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Rise in College Applications Fuels Uncertainty

High School GraduatesAs anxious students hover by computer screens or mailboxes for news of college admissions, they face even more disappointment than even the record-breaking class of 2009. Though the number of high school seniors fell in many states last year, they continue to apply to more schools. The average now tops 4.5, with a hefty percentage applying to eight or more colleges.

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Obama’s Budget Boosts Money for Schools

Budget BoardCash-strapped school districts got some welcome news from Washington last week. The Obama administration’s proposed 2012 education budget, if approved, would significantly increase federal spending for public schools and maintain the maximum Pell grant — the cornerstone financial-aid program — at $5,550 per college student.

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Feature: Peril in Small Places

Things Made with NanotechnologyMore and more consumer products are being developed using super-small particles, but is it safe? This article examines the steps scientists are taking to try and find an answer, including research being done that has already shown some startling and complicated results.

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Informal Science Programs Can Benefit Girls

After School ProgramInformal, out-of-school science and math programs offer great ways to engage girls in the subjects, but they need to be carefully planned and executed to make sure reluctant students want to sign up for and stick with them, Education Week’s Beyond School blog reports on findings from a new Harvard Family Research Project report.

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Smart Phones to Eliminate Digital Divide?

Using a Smart PhoneWithin five years, every K-12 student in America will be using a mobile handheld device as a part of learning, according to Elliot Soloway, a professor at the University of Michigan. “Smart phones are the one technology that can eliminate the digital divide.”

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Most U.S. Students Not Proficient in Science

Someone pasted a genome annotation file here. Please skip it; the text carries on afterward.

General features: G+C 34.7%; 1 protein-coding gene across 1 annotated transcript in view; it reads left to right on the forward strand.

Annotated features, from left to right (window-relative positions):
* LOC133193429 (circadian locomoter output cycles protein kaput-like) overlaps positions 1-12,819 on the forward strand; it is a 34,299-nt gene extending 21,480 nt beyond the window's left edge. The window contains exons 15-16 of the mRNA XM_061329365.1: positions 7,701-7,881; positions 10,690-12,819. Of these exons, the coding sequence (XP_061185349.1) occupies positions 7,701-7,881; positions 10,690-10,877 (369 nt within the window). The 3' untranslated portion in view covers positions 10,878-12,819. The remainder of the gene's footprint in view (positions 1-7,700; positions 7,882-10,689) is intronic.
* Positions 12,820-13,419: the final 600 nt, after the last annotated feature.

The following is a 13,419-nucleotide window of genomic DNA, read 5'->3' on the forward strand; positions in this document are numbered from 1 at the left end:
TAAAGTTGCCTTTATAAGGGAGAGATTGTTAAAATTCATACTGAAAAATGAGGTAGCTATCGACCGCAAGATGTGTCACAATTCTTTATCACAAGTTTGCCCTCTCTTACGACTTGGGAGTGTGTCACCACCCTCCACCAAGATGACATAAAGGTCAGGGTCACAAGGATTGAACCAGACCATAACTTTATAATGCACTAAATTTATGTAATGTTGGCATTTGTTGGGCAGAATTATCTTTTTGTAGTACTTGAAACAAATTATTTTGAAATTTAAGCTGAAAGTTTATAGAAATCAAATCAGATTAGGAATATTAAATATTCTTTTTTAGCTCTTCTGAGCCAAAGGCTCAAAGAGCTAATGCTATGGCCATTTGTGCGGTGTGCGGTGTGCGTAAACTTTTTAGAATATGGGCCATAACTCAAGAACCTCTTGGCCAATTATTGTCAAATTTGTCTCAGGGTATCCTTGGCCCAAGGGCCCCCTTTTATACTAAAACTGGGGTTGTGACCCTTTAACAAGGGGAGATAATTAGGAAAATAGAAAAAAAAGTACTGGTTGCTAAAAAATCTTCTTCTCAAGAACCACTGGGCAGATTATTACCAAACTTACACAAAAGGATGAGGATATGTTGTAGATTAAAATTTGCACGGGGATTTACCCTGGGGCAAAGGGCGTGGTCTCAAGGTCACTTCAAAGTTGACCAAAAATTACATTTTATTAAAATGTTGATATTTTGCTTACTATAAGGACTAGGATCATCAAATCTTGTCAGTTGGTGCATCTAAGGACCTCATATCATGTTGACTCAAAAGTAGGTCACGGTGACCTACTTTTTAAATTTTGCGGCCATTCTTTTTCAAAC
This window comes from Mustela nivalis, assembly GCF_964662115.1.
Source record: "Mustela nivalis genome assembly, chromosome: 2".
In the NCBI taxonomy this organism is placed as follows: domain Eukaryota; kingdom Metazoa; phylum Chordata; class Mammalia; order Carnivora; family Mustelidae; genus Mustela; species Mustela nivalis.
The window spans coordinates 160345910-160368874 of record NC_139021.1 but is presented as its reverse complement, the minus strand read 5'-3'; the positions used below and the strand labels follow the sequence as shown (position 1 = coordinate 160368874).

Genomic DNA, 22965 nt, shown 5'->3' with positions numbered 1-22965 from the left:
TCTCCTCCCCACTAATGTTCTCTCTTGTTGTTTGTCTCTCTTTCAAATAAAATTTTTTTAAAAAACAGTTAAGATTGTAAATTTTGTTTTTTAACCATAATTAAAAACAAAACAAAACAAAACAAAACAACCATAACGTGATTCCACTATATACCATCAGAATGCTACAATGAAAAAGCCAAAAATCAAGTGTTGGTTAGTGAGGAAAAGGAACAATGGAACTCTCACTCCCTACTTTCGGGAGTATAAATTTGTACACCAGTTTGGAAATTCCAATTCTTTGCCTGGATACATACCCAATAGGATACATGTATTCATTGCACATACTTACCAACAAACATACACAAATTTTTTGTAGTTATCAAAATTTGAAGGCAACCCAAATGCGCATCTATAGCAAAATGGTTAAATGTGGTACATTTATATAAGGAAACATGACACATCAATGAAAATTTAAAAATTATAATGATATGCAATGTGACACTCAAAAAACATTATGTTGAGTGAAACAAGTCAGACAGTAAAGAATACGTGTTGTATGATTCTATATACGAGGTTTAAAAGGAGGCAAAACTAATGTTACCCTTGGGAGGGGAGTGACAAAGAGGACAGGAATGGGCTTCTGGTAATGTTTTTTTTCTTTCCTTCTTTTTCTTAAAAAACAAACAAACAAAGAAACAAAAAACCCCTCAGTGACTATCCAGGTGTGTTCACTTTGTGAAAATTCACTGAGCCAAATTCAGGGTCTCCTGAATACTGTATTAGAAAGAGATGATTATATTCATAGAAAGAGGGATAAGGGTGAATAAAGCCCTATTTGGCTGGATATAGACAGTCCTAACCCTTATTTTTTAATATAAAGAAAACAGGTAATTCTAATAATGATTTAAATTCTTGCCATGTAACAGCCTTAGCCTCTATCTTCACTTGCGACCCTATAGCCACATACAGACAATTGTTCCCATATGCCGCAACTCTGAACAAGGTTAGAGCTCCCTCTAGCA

Proficiency MapScores released January 25 from the 2009 National Assessment of Educational Progress show that many U.S. students still struggle in science. Just 34 percent of fourth graders, 30 percent of eighth graders, and 21 percent of 12th graders are performing at or above ‘proficient’ – with just a tiny fraction displaying the advanced skills that could lead to careers in science and technology.

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U.S. Schools Earn a C

Empty ClassroomThe nation receives a C when graded across the six distinct areas of policy and performance tracked by Quality Counts, the most comprehensive ongoing assessment of the state of American education. For the third year in a row, Maryland is the top-ranked state with a B-plus. The majority of states receive grades of C-plus or lower.

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Is There an AP Overload?

Taking a TestNationwide, the number of students taking AP tests has surged 50 percent in the last five years. For those who hope to attend selective colleges, it’s the norm. But when a Harrisburg, Pa.-area school district sought to introduce an AP course in ninth grade, some parents balked.

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Stress Skills Instead of Content Learning, Report Urges

Kids Doing MathA new report by the Information Technology and Innovation Foundation recommends that student assessments be based on skills, such as reading for information, locating information, and applied mathematics, instead of content. In STEM subjects, students’ desired outcome should be improved skills in inquiry, design, and the understanding and use of symbolic language in math.

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